Eight reasons why an assisted living facility could be better than living at home when it comes to seniors’ quality of life and overall wellness.
As the baby boomers continue to enter retirement in record numbers—a group that includes my own parents—more and more of us will face the question of how to handle their changing health needs. However, many of us will also face an even more urgent request from our parents themselves: “Please don’t put me in a nursing home.” The problem is this: when mom and dad start to need more daily care, it can put pressure on family caregivers and strain on relationships.
Assisted Living vs Home Care
That’s where assisted living comes in. In a residential facility where there is 24-hour access to personal care, as well as nutrition and wellness services designed specifically for older adults, seniors can enjoy social contact, security and support while still maintaining their independence. Assisted living is a great intermediate step for seniors who need more help than the family can provide at home, but who don’t need the round-the-clock medical care of a nursing facility. Read on for eight compelling reasons to consider assisted living for the health and quality of life of your loved ones.
1. Access to Physical Activity and Fitness
With the latest in gym equipment, group exercise classes like tai chi and zumba, and personal trainers well versed in the needs of older adults, assisted living communities offer opportunities for physical fitness that go far beyond what family caregivers can easily provide at home.
2. Plenty of Opportunities for Social Activity
Living at home can be isolating, particularly if a senior resides alone. It can be difficult for the elderly to maintain their social relationships when they are no longer working. In assisted living, residents can easily socialize with peers, not only in common areas but also through planned, structured activities like field trips, dancing, and cultural events.
3. A Safe Living Environment
For seniors to remain living safely at home, a wide range of home modifications might be needed if their physical health begins to wane—such as shower railings and medical alert systems, to name just two—and the expenses can quickly add up. Assisted living facilities are designed for mobility and accessibility, helping seniors avoid falls and accidents and providing rapid access to assistance.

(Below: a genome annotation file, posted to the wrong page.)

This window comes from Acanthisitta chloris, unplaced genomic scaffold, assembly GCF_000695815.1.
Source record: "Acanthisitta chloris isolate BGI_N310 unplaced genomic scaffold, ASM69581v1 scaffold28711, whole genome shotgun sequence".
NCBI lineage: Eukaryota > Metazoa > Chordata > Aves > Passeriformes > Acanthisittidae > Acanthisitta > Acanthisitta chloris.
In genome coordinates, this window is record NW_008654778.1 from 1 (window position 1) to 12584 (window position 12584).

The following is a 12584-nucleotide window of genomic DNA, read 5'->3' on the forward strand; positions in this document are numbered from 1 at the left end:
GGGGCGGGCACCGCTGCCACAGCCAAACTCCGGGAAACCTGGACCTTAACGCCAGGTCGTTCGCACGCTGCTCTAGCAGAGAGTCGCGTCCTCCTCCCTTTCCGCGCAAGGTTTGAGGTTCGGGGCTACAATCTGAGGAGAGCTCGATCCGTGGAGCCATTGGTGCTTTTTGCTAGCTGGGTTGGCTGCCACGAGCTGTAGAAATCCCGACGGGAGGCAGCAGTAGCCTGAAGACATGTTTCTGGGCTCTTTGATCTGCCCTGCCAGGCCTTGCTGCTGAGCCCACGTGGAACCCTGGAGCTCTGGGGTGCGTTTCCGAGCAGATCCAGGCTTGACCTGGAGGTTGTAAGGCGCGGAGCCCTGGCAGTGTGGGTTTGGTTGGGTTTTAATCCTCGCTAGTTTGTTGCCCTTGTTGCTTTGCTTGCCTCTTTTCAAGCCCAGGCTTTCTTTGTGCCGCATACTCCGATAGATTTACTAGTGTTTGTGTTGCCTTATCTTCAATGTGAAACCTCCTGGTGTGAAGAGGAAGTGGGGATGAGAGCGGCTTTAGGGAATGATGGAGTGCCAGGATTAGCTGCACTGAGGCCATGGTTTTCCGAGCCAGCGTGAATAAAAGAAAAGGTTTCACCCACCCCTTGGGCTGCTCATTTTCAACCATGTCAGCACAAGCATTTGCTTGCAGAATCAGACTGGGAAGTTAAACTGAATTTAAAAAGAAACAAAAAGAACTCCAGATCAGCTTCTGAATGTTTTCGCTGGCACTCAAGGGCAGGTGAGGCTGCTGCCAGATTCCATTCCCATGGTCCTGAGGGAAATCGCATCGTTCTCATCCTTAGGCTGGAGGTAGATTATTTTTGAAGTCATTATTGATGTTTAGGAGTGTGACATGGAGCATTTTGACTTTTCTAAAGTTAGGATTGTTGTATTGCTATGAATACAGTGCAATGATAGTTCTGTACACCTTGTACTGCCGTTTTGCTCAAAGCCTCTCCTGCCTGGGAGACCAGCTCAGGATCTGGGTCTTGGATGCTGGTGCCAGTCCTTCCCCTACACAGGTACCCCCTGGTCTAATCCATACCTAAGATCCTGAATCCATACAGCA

4. Intellectual Stimulation
Among the various activities that assisted living communities provide are plenty of chances for lifelong learning, from computer classes to book clubs to art classes. Many facilities even offer guest lectures from visiting scholars and professionals. Those communities located on or near a college usually enable residents to take advantage of the nearby campus resources, including courses and cultural events.
5. Supervised Nutrition
It can be very difficult to supervise senior nutrition at home. Seniors living alone may find it unappealing to cook for one, and it’s challenging for family caregivers to monitor whether their loved ones are receiving the necessary nutrients. In assisted living, residents are served three meals a day tailored to the changing health needs of older adults. Some luxury communities even offer gourmet dining!
6. Housekeeping and Transportation: All Taken Care Of
Keeping the house clean, weeding the garden, getting to appointments and social engagements—these are day-to-day responsibilities that often fall on caregivers when a senior parent is living at home, whether they live alone or with the family. The vast majority of these burdens are relieved when older adults reside in assisted living, as the community generally includes upkeep and housekeeping in the monthly rent cost, and many facilities also offer transportation services.
7. Help with Activities of Daily Living
Family caregivers are also generally responsible for helping with activities of daily living (ADLs) such as bathing, dressing, and eating when a senior loved one lives at home. In other cases, the family or the senior themselves must bear the cost of a home care aide. Both of these options can cause personal and financial strain on the family. In contrast, one of the most basic tenets of assisted living is helping older adults with these ADLs so that they can continue to function as independently as possible.
8. The Rewards of Independence
Being able to maintain one’s independence is rewarding in and of itself—and sometimes that requires accepting a bit of help now and then. Assisted living helps seniors care for themselves while also offering access to an active and rewarding lifestyle. At the same time, when families no longer bear sole responsibility for meeting all of their loved ones’ needs, it can reduce everyone’s stress level and even improve family relationships. The time that adult children spend with their senior parents can then become truly meaningful quality time.
If you’re considering assisted living for your senior loved one, check our resources for facility listings and access to personalized guidance. Feel free to let us know how we’re doing in the comments.